At the gym of Chennai’s Leela Palace the other day, B. Adhiban ran into one of his favourite actors, Sivakarthikeyan. The Chennai-based Grandmaster requested for a selfie with the Tamil film star, who obliged.
When this correspondent met Adhiban for an interview on the final day of the 44th Chess Olympiad, it was the amiable Grandmaster who was constantly being mobbed for selfies. He obliged every single one of them.
“It is a nice feeling being recognised like this,” he tells Sportstar on the day he became the only Indian player to have won a team medal at the Olympiad twice. In 2014, he was part of the team that won the first ever medal at Tromso, Norway.
When he met Sivakarthikeyan, his India 2 teammate R. Praggnandhaa was also with him. “Sivakarthikeyan recognised Pragg,” he says. “That shows chess is getting more popular.”
The past fortnight at Four Points by Sheraton alone will tell you as much. The Indian players were being cheered, mobbed by fans and chased by cameras.
“People ask me and other Indian players if there was pressure playing here at home in Chennai,” says Adhiban. “I rather enjoy playing in front of so many supporters.”
And he is delighted that the Indian players did well and made the fans happy. “Of course, it would have been happier if we won gold instead of bronze – and we came very close -- but it would have been very disappointing if we didn’t win any medal,” he says. “A lot of hard work and money has gone into hosting this Olympiad so we are all happy that we gave everyone something to cheer about.”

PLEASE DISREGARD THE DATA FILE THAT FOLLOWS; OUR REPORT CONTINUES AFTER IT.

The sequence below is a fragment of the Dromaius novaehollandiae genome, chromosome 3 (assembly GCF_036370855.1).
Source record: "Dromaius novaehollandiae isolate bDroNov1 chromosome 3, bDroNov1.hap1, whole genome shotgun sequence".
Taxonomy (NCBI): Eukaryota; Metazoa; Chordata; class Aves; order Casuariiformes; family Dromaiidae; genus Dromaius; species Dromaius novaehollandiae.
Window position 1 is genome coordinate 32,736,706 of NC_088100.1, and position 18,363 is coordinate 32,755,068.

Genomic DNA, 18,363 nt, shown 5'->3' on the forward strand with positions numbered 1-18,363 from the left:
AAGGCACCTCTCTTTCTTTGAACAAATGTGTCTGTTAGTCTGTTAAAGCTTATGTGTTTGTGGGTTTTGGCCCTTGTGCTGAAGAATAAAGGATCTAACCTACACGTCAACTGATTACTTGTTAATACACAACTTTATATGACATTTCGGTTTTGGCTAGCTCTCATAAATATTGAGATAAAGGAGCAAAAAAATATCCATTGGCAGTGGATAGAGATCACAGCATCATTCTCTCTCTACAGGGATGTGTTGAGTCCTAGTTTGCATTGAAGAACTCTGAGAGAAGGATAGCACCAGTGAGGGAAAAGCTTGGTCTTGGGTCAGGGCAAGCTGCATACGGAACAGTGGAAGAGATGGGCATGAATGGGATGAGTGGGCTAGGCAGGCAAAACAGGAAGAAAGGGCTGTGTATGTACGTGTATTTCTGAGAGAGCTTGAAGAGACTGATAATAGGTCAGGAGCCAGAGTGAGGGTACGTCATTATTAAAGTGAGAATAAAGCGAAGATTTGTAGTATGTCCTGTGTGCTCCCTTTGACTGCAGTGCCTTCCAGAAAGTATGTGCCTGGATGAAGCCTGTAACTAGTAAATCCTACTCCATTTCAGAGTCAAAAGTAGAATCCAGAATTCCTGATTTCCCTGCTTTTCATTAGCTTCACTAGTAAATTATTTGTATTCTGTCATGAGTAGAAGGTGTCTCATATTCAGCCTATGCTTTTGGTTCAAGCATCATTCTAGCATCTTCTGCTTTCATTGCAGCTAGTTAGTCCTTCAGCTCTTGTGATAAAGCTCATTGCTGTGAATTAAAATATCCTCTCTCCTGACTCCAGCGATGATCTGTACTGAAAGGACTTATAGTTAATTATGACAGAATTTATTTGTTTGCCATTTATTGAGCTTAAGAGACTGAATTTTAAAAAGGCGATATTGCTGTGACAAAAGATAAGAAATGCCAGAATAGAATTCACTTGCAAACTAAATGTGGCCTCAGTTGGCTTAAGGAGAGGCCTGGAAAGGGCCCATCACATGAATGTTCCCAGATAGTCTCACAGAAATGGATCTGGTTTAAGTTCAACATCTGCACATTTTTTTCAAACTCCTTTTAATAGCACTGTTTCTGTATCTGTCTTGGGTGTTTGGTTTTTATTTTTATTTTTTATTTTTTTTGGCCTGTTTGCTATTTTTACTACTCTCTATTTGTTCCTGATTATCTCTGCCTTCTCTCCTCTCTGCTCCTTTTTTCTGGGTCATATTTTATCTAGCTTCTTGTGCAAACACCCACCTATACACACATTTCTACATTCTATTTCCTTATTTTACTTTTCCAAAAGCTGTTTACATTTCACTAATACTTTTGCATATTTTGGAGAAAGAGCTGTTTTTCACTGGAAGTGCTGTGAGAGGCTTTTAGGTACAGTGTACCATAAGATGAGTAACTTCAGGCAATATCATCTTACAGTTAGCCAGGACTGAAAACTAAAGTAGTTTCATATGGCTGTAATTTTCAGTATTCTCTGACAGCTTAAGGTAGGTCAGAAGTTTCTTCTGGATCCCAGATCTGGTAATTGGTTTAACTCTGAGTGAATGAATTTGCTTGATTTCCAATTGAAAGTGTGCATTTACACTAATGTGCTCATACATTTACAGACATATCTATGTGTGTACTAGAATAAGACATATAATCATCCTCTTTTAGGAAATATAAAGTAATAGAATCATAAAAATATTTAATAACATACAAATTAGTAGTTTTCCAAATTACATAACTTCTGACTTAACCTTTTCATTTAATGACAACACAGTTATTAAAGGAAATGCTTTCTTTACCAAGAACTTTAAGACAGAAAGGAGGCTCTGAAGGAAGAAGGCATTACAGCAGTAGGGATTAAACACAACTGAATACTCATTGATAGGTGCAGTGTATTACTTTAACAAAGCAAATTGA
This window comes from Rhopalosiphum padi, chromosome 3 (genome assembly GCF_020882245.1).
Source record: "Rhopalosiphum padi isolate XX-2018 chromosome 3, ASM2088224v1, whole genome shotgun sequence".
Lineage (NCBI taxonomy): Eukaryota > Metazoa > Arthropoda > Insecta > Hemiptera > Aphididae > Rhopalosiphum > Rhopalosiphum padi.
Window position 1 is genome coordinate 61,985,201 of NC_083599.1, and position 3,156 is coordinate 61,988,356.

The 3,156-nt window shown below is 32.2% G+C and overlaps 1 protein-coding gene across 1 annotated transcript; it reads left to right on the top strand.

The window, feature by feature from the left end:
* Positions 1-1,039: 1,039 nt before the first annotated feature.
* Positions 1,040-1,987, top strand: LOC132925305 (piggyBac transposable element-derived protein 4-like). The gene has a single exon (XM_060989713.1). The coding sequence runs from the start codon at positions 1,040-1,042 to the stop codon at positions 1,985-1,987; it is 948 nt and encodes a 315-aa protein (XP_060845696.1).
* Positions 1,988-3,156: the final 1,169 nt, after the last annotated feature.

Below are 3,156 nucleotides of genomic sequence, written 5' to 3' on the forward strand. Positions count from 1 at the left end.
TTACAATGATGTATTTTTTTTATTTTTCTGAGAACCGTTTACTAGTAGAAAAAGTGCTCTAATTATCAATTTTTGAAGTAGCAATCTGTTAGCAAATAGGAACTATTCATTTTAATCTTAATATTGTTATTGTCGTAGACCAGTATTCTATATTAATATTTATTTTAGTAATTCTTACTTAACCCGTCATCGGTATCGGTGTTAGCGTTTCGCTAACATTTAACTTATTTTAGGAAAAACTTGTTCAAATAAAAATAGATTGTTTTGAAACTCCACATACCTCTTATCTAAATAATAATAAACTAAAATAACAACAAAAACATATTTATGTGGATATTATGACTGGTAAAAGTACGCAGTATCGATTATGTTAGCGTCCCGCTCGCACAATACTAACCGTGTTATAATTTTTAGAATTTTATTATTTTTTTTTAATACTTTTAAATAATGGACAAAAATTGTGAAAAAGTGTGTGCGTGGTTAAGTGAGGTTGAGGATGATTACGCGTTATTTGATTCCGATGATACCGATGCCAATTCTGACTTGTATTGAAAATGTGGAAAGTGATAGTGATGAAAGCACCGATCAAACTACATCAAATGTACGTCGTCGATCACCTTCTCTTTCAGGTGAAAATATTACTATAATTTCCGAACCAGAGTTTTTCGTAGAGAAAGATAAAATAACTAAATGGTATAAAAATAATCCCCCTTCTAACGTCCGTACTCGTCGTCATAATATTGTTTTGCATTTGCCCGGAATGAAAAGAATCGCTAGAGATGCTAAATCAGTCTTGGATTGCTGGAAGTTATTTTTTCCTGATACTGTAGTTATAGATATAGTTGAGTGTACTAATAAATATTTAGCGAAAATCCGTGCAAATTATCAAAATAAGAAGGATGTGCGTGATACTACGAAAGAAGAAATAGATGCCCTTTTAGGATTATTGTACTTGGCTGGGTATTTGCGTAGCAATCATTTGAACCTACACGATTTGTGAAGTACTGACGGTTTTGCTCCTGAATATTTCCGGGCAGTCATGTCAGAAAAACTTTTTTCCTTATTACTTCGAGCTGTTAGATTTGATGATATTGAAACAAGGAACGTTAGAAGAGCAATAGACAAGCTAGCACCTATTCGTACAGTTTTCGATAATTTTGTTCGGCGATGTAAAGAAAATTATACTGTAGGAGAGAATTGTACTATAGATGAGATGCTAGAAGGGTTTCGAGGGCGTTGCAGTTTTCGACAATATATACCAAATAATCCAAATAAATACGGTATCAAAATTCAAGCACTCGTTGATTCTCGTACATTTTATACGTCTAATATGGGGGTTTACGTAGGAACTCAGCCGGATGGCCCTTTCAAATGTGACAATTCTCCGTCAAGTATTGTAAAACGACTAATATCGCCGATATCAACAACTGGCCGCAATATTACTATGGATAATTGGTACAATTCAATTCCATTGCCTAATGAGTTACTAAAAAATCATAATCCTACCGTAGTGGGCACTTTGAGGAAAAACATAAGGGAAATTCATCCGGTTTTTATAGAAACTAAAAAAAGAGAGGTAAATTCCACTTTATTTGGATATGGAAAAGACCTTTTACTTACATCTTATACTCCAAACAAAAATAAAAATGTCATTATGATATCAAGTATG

Adhiban is also glad that the Tamil Nadu government announced a gift of Rs. 1 crore each for his team and the India 1 women’s team, which also won the bronze. “Our chess players have done the country proud before too, but this is the time we are being recognised like this,” he says. “Rs. 1 crore is a lot of money, but what is even more important that we are being recognised like the champions from other sports.”
Both the Indian teams were felicitated by the Tamil Nadu government at a function on Wednesday. “It was nice that we were being honoured like that,” he says. “And we were happy to hear from a government official saying that more would be done for chess.”
Looking back at his team’s campaign, he said the team was confident of a good show. “I was very happy to be part of this dynamic young Indian team,” says the 29-year-old, whose teammates were all teenagers. “D. Gukesh was phenomenal on the top board and Nihal Sarin was so solid on the second. Pragg was consistent and I think Raunak Sadhwani will become an even stronger player after his superb performance here.”